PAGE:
A large number of storage facility contracts for purchase end in a renegotiation. But only a portion of those end up with the seller agreeing to the discount. There simply is a right and a wrong way to approach a seller to lower the price. Here’s what we’ve learned over the past two decades.
Make a list of all faults with the facility
The first step in renegotiating a storage contract is to make a complete list of everything that is wrong with it. Don’t make things up – that will never work. But start at one end of the property and make a complete accounting of all the deficiencies. Potholes, rust, broken doors, drainage issues, painting problems – don’t leave anything off the list. Pretend that you’re doing a property condition report for a bank.
Get multiple bids to repair each one
Up to bat next is to get multiple repair bids for each item. If you can get three, that’s great, but if you can only get one or two it still works. The point is to continue with the theme of doing a complete analysis of the property. A factual one that shows that you’re not just making these items up.
Create an itemized list of all issues and costs – but don’t tally it
Now build a complete inventory of all items and the cost of repairing them. Essentially a menu of items fully typed. It should read “item, price to repair” in a giant list. Attach all the bids at the back of the report. But the key item is not to tally up the total amount of all the items.
Meet with the seller if possible
Renegotiating the price is best done in person (but it can be successfully done by phone if a person-to-person encounter is not possible). If the deal means a lot to you, definitely try your best to meet in person, even if that means a lengthy drive or travel on a plane.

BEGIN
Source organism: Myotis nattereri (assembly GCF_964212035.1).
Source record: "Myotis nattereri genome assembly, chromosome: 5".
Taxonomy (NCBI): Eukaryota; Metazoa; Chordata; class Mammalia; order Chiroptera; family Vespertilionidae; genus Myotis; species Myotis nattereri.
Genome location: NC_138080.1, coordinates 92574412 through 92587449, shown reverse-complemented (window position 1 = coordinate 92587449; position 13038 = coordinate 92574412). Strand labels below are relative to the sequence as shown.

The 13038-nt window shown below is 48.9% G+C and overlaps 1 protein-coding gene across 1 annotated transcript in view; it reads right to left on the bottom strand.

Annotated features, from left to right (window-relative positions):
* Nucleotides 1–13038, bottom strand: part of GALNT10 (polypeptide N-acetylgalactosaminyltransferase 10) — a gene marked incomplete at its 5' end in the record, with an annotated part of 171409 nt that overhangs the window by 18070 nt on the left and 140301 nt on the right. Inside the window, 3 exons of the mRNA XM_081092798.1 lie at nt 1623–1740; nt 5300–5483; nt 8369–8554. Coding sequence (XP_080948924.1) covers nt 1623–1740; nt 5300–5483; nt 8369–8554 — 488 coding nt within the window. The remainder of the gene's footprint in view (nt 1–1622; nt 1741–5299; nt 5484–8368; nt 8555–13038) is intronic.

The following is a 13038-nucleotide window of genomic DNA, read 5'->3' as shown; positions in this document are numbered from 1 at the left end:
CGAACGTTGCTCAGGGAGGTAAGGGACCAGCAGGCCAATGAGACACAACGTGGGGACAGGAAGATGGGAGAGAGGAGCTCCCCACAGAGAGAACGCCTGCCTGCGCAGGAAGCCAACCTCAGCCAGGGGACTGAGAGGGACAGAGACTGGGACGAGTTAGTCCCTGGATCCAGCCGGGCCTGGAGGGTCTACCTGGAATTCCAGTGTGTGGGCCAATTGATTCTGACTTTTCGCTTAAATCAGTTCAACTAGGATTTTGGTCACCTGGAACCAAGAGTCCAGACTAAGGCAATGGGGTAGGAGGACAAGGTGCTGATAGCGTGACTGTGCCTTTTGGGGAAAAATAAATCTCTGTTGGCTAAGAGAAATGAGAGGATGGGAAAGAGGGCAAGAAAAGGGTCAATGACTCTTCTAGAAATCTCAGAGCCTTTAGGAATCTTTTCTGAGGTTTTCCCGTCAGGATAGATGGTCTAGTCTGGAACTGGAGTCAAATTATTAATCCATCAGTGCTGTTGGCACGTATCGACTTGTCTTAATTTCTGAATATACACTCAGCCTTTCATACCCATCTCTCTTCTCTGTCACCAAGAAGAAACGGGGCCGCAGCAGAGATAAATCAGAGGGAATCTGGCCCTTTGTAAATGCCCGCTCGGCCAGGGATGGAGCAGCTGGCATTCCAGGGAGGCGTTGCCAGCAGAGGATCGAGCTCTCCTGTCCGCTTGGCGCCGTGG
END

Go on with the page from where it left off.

Get them to agree to each item
In the meeting, review each item and get the seller to agree that it needs to be fixed and what it will cost to do so. Most sellers are honest about their property condition, and will not fight you over picking out its faults. They will also be impressed by your thorough research on the cost of repairs.
Then total it and see what happens
The reason you didn’t tally the costs was that human nature is for the seller to look at the total and tune you out if the number is too high. They will then spend all their time coming up with a polite way to turn you down while you’re talking. By not totaling it, they don’t know what the amount is so they focus on you and each line item that’s up for discussion. So when you total the items and it comes up to $73,600, the seller is in a tough position because they’ve agreed to each item so how can they now say “no”?
Back-up plan: escrow
Sometimes the seller’s reaction will be “that’s more than I thought it would be – I bet I can get it done for less myself”. When that happens, go along with it by proposing that the total number for repairs be held in escrow at closing, with the money being released to you if the seller does not get all repairs completed within 90 days of closing. It’s a fair solution. Of course, in 99% of all cases the buyer gets the money because the seller find that they can’t do it for any less.
Use this system if you want the best chance at renegotiating your storage deal. With so much at stake, you should put in this extra effort and strategy to get what you want – and that’s a win/win deal for all.